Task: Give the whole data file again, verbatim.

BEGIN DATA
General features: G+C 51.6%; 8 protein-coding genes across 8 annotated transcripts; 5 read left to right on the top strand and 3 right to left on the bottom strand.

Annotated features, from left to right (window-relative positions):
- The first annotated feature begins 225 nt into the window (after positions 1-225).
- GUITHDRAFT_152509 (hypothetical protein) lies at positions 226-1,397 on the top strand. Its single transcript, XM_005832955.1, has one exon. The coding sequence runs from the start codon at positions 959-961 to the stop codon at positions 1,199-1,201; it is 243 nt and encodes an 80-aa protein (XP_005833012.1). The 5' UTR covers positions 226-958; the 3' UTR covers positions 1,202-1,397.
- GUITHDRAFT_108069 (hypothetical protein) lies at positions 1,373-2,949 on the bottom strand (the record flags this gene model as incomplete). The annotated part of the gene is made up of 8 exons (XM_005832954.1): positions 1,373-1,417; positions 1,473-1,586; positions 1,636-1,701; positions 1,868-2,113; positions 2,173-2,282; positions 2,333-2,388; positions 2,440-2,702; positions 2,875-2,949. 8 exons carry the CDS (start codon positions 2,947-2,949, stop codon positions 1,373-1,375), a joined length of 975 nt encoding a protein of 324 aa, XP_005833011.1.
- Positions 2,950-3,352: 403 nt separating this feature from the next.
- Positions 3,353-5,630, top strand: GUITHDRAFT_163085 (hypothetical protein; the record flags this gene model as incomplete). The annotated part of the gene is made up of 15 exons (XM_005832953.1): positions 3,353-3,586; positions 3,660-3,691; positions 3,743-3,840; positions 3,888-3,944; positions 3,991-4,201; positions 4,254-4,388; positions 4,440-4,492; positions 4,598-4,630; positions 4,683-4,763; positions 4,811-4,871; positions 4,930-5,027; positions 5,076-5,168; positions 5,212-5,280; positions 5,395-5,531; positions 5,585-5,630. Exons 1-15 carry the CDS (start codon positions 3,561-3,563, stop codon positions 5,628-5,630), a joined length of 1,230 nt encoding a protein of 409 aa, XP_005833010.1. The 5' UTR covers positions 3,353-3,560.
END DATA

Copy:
General features: G+C 51.6%; 8 protein-coding genes across 8 annotated transcripts; 5 read left to right on the top strand and 3 right to left on the bottom strand.

Annotated features, from left to right (window-relative positions):
- The first annotated feature begins 225 nt into the window (after positions 1-225).
- GUITHDRAFT_152509 (hypothetical protein) lies at positions 226-1,397 on the top strand. Its single transcript, XM_005832955.1, has one exon. The coding sequence runs from the start codon at positions 959-961 to the stop codon at positions 1,199-1,201; it is 243 nt and encodes an 80-aa protein (XP_005833012.1). The 5' UTR covers positions 226-958; the 3' UTR covers positions 1,202-1,397.
- GUITHDRAFT_108069 (hypothetical protein) lies at positions 1,373-2,949 on the bottom strand (the record flags this gene model as incomplete). The annotated part of the gene is made up of 8 exons (XM_005832954.1): positions 1,373-1,417; positions 1,473-1,586; positions 1,636-1,701; positions 1,868-2,113; positions 2,173-2,282; positions 2,333-2,388; positions 2,440-2,702; positions 2,875-2,949. 8 exons carry the CDS (start codon positions 2,947-2,949, stop codon positions 1,373-1,375), a joined length of 975 nt encoding a protein of 324 aa, XP_005833011.1.
- Positions 2,950-3,352: 403 nt separating this feature from the next.
- Positions 3,353-5,630, top strand: GUITHDRAFT_163085 (hypothetical protein; the record flags this gene model as incomplete). The annotated part of the gene is made up of 15 exons (XM_005832953.1): positions 3,353-3,586; positions 3,660-3,691; positions 3,743-3,840; positions 3,888-3,944; positions 3,991-4,201; positions 4,254-4,388; positions 4,440-4,492; positions 4,598-4,630; positions 4,683-4,763; positions 4,811-4,871; positions 4,930-5,027; positions 5,076-5,168; positions 5,212-5,280; positions 5,395-5,531; positions 5,585-5,630. Exons 1-15 carry the CDS (start codon positions 3,561-3,563, stop codon positions 5,628-5,630), a joined length of 1,230 nt encoding a protein of 409 aa, XP_005833010.1. The 5' UTR covers positions 3,353-3,560.